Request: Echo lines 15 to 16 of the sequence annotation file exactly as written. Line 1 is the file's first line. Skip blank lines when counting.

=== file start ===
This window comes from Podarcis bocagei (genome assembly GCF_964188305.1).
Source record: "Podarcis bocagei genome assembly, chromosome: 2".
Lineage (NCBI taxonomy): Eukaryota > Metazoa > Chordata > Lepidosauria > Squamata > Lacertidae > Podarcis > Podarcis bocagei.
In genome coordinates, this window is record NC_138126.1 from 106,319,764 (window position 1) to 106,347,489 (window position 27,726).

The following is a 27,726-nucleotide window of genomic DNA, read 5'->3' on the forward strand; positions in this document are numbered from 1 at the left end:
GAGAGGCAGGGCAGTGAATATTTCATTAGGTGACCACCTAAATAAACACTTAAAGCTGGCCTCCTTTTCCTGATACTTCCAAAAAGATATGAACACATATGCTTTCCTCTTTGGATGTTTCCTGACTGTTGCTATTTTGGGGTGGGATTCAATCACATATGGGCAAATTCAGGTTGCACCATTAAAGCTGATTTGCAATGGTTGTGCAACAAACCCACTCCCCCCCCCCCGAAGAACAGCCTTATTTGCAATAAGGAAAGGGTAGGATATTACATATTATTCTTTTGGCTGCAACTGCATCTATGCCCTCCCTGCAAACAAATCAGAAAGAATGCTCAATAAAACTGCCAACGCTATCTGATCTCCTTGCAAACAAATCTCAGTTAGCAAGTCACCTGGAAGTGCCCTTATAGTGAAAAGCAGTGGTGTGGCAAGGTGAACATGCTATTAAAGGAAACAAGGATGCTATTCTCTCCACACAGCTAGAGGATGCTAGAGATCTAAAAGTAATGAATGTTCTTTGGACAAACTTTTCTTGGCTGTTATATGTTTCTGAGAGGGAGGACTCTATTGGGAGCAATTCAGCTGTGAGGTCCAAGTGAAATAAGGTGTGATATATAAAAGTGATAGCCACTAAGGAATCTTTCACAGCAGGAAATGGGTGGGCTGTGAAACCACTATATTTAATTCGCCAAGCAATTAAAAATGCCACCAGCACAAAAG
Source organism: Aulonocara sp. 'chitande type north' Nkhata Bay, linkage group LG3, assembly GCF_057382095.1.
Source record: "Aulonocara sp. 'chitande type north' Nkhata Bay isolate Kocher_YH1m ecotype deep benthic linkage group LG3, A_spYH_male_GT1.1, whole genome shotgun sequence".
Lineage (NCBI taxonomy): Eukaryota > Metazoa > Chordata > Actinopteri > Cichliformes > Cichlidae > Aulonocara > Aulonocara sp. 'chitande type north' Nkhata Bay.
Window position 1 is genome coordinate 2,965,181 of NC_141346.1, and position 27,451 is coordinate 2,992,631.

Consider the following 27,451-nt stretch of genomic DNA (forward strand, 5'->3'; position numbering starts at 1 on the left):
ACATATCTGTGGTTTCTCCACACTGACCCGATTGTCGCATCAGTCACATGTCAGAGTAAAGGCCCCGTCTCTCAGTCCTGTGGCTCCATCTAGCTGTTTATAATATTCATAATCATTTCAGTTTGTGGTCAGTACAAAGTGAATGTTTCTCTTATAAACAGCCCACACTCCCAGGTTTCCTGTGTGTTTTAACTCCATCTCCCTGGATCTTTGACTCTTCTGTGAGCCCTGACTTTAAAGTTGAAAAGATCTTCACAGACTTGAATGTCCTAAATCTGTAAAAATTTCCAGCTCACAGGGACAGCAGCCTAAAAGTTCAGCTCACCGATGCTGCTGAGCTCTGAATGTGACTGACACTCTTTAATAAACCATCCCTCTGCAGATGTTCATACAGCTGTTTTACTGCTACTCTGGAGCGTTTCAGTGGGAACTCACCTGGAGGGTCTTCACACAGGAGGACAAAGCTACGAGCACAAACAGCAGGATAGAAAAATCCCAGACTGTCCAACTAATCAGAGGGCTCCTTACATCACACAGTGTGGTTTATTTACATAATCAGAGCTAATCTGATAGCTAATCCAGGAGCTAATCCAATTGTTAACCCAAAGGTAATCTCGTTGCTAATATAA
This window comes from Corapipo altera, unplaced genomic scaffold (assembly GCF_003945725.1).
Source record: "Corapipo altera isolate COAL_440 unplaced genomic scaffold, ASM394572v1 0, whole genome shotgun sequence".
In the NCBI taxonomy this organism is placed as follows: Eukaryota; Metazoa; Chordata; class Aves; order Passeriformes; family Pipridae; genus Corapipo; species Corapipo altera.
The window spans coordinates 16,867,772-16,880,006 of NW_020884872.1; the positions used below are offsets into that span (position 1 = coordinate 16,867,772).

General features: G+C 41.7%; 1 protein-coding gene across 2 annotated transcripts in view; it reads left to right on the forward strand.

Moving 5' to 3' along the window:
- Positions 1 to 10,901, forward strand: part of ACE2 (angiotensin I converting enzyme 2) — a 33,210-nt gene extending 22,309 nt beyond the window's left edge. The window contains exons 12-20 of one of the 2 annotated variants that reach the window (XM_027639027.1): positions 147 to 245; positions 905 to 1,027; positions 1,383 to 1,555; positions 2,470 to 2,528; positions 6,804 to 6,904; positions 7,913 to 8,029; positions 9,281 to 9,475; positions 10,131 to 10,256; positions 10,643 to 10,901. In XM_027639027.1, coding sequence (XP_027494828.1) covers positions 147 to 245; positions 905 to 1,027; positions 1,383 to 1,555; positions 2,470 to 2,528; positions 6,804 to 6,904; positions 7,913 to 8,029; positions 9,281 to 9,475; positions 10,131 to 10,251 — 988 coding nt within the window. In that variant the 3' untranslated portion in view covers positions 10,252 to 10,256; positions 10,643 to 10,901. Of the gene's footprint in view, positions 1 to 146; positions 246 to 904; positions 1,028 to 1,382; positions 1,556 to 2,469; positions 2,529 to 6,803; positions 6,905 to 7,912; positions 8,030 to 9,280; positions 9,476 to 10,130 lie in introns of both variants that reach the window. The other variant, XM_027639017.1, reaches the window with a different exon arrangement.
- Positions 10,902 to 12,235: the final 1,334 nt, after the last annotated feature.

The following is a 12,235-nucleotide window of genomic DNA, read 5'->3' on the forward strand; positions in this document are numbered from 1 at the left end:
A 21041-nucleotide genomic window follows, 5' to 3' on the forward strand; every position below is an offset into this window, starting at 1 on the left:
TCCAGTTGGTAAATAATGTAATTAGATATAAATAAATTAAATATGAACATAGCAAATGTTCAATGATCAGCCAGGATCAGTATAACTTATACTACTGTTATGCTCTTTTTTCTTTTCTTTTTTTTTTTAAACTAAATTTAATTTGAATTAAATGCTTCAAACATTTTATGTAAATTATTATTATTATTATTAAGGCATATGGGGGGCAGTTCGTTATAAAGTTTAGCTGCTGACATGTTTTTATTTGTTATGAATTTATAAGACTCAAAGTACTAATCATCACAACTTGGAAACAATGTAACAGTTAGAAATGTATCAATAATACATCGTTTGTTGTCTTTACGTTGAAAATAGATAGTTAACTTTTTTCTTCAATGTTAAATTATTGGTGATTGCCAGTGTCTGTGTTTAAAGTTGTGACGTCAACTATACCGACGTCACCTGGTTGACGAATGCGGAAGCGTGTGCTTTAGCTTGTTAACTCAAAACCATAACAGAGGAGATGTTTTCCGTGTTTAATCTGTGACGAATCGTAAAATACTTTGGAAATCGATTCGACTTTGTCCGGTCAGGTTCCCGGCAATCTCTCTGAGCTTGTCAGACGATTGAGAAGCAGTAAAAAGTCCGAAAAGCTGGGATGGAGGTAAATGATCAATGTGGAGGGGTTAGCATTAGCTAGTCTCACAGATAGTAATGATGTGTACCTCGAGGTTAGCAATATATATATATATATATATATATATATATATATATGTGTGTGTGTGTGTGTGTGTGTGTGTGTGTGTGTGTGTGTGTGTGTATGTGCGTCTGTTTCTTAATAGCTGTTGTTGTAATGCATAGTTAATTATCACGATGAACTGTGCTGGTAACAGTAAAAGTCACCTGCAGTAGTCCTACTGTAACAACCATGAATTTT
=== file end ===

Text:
In the NCBI taxonomy this organism is placed as follows: Eukaryota; Metazoa; Chordata; class Aves; order Passeriformes; family Pipridae; genus Corapipo; species Corapipo altera.
The window spans coordinates 16,867,772-16,880,006 of NW_020884872.1; the positions used below are offsets into that span (position 1 = coordinate 16,867,772).